CLEVELAND -- Kyrie Irving began his first pro season as the top pick and ended it as the top rookie.Cleveland's smooth, playmaking point guard has been chosen as the NBA''s Rookie of the Year, a person familiar with the voting told the Associated Press on Sunday.Irving's selection is hardly a surprise since the 20-year-old led all first-year players in scoring - 18.5 points per game - and renewed hope for Cleveland's franchise. He'll receive the award on Tuesday, said the person who spoke on condition of anonymity because the league has not yet announced the winner.ESPN.com and The Cleveland Plain Dealer first reported Irving's win.Results of the voting won't be available until Tuesday, but it's safe to assume Irving's victory will be lopsided. After Minnesota guard Ricky Rubio suffered a season-ending knee injury, Irving was far and away the best all-around player in the rookie class.The Cavs used the No. 1 overall pick in last year's draft to select Irving, who played in just 11 games as a freshman at Duke because of a toe injury. However, it didn't take long for the 6-foot-3 Irving to establish himself as one of the game's rising stars.With a fearlessness on the floor, Irving made clutch shots, orchestrated fourth-quarter comebacks and managed to keep the Cavs competitive and in the playoff picture for several months before they traded guard Ramon Sessions in March and injuries took their toll.Irving is the second Cavaliers player to win the award, joining LeBron James in 2004.Irving's is the final postseason award to be announced by the league. On Saturday, James, who spent seven seasons in Cleveland before signing with Miami, won his third MVP award in four seasons.Irving recently treated himself to a postseason vacation in the Bahamas. In June, he's expected to play on the Cavs summer league team in Las Vegas and will be part of a U.S. Select Team which will train against the American Olympic team going to the London Games.
CHARLOTTE, N.C. --- On April 28, 2017, the Celtics ended the Bulls’ lone season of what Rajon Rondo brilliantly called “The Three Alphas,” closing out the first-round playoff series in six games.
As the Bulls begin their 54th season in franchise history Wednesday in Charlotte, N.C., only Denzel Valentine and Cristiano Felicio remain from that roster.
When John Paxson first succeeded Jerry Krause in April 2003, he took two years to similarly flip the roster, keeping only Tyson Chandler and Eddy Curry.
This makeover was Paxson’s doing, beginning with the June 2017 trade of Jimmy Butler to the Timberwolves. His last complete overhaul produced 10 playoff appearances in 11 seasons, albeit with only five series victories in that span.
Wednesday night begins the quest for sustained success.
“We have revamped this roster in a big way and a way in that we can look at this team and we see real talent,” Paxson said back on the team’s media day in late September. “We see a versatile roster. We see depth on this roster. We see some leadership on this roster which we haven’t had.
“And because of that our goals this year are really simple. First and foremost, we want to compete at a high, high level. And when you compete at a high level, you have an ability to be a playoff-caliber team. And we set that as a goal. (Coach) Jim (Boylen) talks about it. He’s not afraid of it. And our guys through their work have shown us that they want to make that commitment. So we feel good about that.”
There’s plenty to feel good about during a preseason. That’s when each team’s regular-season record is unblemished. The tests start for real against the Hornets, followed by Friday’s visit to Memphis.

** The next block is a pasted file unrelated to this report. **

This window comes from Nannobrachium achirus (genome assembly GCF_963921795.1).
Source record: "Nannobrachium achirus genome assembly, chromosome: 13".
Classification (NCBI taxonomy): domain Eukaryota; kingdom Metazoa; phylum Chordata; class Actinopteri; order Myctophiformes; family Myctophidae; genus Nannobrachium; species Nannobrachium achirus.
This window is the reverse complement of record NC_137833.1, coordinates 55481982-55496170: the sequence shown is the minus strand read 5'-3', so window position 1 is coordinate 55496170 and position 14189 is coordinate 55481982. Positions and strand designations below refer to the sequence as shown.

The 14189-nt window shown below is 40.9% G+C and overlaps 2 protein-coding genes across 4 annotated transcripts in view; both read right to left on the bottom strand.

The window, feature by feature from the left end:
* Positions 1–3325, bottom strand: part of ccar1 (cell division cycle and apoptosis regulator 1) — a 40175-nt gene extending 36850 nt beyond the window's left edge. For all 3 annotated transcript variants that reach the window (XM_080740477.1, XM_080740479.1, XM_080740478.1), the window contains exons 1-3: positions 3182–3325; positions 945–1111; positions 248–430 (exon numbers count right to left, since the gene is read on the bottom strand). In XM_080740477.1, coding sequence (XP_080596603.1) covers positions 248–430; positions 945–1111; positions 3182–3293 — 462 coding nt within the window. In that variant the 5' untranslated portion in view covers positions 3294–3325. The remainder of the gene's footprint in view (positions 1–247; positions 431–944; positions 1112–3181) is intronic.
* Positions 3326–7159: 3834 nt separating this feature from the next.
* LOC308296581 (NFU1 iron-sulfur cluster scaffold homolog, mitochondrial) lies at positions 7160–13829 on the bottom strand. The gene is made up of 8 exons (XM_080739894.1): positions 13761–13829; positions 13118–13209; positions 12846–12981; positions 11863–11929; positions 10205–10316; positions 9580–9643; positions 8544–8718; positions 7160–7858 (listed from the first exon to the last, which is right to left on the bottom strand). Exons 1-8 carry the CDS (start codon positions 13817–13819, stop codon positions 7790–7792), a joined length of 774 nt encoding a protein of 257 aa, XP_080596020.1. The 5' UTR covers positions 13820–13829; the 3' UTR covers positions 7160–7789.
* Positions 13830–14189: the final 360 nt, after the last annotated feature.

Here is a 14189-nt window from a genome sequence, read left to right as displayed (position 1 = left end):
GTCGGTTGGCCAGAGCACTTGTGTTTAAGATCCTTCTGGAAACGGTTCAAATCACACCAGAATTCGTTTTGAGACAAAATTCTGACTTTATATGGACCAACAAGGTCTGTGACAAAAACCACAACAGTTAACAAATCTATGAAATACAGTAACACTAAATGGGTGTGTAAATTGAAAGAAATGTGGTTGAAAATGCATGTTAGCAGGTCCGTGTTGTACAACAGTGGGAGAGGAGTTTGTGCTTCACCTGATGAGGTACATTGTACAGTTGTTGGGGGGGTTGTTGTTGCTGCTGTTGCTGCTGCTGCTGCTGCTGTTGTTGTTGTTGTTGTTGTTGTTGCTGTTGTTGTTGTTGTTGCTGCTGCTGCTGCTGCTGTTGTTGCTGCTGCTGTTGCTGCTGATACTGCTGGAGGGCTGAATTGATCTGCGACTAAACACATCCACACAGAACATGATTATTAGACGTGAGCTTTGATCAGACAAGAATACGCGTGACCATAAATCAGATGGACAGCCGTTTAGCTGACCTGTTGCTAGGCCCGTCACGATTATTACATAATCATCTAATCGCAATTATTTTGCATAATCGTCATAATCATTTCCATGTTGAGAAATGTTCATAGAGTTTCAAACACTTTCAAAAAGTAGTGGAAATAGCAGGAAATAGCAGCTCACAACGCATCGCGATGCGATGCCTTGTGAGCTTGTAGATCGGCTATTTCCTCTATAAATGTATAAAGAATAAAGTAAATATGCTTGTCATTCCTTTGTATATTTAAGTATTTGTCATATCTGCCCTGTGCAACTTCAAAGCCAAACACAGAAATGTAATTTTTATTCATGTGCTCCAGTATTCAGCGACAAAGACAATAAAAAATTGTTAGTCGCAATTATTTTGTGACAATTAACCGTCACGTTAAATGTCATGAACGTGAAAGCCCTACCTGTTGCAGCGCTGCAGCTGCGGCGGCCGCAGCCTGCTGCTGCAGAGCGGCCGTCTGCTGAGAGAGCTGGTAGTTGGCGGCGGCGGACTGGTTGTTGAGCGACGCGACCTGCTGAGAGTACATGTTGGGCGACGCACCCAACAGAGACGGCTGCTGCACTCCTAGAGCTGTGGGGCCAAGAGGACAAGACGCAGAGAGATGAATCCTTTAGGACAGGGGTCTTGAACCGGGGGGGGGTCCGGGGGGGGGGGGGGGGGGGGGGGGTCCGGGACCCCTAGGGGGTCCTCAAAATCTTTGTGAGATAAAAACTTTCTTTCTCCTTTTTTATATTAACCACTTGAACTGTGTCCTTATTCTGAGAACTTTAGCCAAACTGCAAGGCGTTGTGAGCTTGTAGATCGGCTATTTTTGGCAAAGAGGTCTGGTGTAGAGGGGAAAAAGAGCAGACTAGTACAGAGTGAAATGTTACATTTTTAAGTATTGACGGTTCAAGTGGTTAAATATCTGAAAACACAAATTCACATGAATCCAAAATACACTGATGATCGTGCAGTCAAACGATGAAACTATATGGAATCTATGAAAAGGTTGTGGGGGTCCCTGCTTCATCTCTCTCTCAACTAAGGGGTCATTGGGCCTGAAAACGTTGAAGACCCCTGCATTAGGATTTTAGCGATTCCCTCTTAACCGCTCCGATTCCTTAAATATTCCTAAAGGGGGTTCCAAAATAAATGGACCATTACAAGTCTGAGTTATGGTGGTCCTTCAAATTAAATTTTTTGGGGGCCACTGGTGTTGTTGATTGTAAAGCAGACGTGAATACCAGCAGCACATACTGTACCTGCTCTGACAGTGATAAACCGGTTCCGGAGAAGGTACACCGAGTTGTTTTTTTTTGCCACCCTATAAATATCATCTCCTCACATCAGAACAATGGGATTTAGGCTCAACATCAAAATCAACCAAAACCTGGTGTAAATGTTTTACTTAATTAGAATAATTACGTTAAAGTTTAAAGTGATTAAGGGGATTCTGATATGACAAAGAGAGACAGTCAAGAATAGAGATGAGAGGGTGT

Four of the Bulls’ first five games are on the road but all are against teams that didn’t qualify for the playoffs last season. Saturday’s home opener is against the defending NBA champion Raptors, who defeated the Pelicans in overtime Tuesday night in their first game since Kawhi Leonard left for the Clippers.
Plenty has to go right for the Bulls to make the jump from 22 victories to the playoffs. Zach LaVine and Lauri Markkanen need to step towards stardom. Tomas Satoransky and Thad Young need to continue being the low-maintenance complementary pieces they've shown to be during their careers. Otto Porter Jr. and Wendell Carter Jr. need to stay healthy. Coby White and Kris Dunn need to contribute off the bench.
Still, the bottom portion of the Eastern Conference playoff picture is wide open. The Bulls know this. It’s why Boylen indeed gave voice to the goal on that same September media day.
“Our goals for the season are to make the playoffs,” Boylen said then. “And every day to prepare like we’re a playoff team. Every day to work like we’re a playoff-bound team. I’m excited for that. I think that’s the only way to do it. There’s no way that we were going to stand up here and say, ‘Hey, I hope we can win 10 more games or we hope we can be better.’ We want to get to the mountain top.’’
The games count for real starting Wednesday. It’s time to start climbing.
With player heights long a topic of question and debate, the NBA informed teams that all players must be measured by a team physician this training camp.
It’s all part of the league’s push towards transparency, which includes detailed reports on officiating and other initiatives.
So who grew and who shrank among the Bulls?
Wendell Carter Jr. dropped from 6 feet, 10 inches to 6-foot-9, which will do nothing to change the narrative that he's an undersized big man. Kris Dunn moved from 6-4 to 6-3. Daniel Gafford isn’t 6-11, as first advertised when drafted, but 6-10. And Denzel Valentine is no longer 6-6 but 6-4.
The Bulls even pushed down Coby White’s flamboyant hairstyle and discovered he’s 6-4, not 6-5.
As for those who grew, well, Zach LaVine’s All-Star candidacy now features him as a 6-6 guard, not 6-5. New big man Luke Kornet is really big; he’s 7-2, not 7-1. And Shaq Harrison somehow grew from 6-4 to 6-7.
That’s the official Bulls’ roster.